Hong Hong

Hong Hong Headshot

Hong Hong. Photo courtesy of the artist.

Interview conducted by 
Hayley Pierpont (Scripps '22) 
Jamie Berkson (Scripps '21) 

How does your choice of materials reflect your art making process/subject matter?

In De Anima, Aristotle compares one’s soul to wax, as a material capable of holding the imprints of all that we experience. Paper does something similar, and papermakers refer to this quality as “paper’s memory”. Paper, like skin or the ridge of a mountain, remembers the way it was born and what happens to it while it lives. Even in death, it stands as a testament to its own demise. The qualities and questions which compel me to use, and make paper, are the ones that seem to be the most fundamentally human.

How does the choice of color effect the subject matter of your work or vice versa?

In nature, color marks, and signals, the passage of time. Much like our bodies, it deteriorates. Color plays a similar role in my work. The dyes are not sealed with a mordant, which means the bond between pigment and fiber is chemically unstable. The paper fades with exposure to sun and gallery lights. Once a work moves from full-saturation to grayscale, it is dissolved. The fibrous material is then used in subsequent pours. Within this context, each work becomes an abstract temporal measurement, similar to the swing of a pendulum or the position of the moon in the night sky. 

What role does community engagement play in your work? How do you interact with the environment in your art making process?

I often teach papermaking by offering participatory pours in various places. It is a way to engage with, and be connected to, different communities. However, I need to be alone while working on personal projects. A larges-scale pour, to me, is not so much an interaction with, as it is a surrender to, landscape. The papers cure outdoors. While drying, they remain vulnerable to various environmental variables, such as rain, wind, and humidity. This vulnerability bestows them with the capacity to give form to often instantaneous, mysterious processes.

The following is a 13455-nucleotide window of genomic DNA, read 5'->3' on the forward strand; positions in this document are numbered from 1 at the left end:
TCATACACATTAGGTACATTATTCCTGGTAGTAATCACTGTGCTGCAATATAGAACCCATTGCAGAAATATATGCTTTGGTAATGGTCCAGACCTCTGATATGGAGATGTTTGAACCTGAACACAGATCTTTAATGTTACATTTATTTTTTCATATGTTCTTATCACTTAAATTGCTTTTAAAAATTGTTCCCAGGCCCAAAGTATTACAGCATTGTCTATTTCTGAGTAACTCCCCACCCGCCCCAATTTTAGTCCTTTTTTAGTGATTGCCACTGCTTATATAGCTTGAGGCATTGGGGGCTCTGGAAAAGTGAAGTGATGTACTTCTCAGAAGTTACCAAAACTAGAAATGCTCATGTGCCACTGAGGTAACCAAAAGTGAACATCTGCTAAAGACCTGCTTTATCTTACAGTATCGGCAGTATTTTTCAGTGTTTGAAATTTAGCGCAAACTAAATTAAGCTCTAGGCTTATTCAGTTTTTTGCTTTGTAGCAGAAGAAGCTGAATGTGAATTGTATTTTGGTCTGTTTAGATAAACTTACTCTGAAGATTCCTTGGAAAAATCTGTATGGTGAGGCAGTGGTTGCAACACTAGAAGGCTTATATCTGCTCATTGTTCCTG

What role does scale play in your work/How does the installation location (gallery vs. nature) change the intended subject matter and/or how viewers interact with your pieces?

Large-scale papermaking is a muscular, rigorous, demanding activity. It is arduous and difficult to use one's entire body as a percussive machine. My resources and energy are depleted. Simone Weil speaks of manual labor as the way that time enters into one's body. Each pour is a tower and an excavation: something is born, as I die. The recent wall-based compositions hover between body and landscape, in that both are necessary to its being and becoming. However, they are not illusionistic renderings. Instead, they are photographic stills of the things that shape or impact one's experience of a landscape. They obliquely reference Chinese paintings, where man is often depicted minimally. It is important that these projects loom over their audience. In both instances, scale centers around the disappearance and erosion of bodies, that of my own as well as of the viewers'. 

What messages do you wish to convey through your artwork? Is there a subject you feel drawn to represent?

Meaning is not something I consider while making work. It's too heavy of a coat to wear around. What I will say are these two things. One, art is a bridge between the intangible and tangible, the interior and the exterior. It's very close to religion, in that it is a physical embodiment of deeply moving and often unattainable aspirations. Two, you can't get away from who you are. One's work is a mirror image of one's existence. Symmetry, at its best. Ego, at its worst.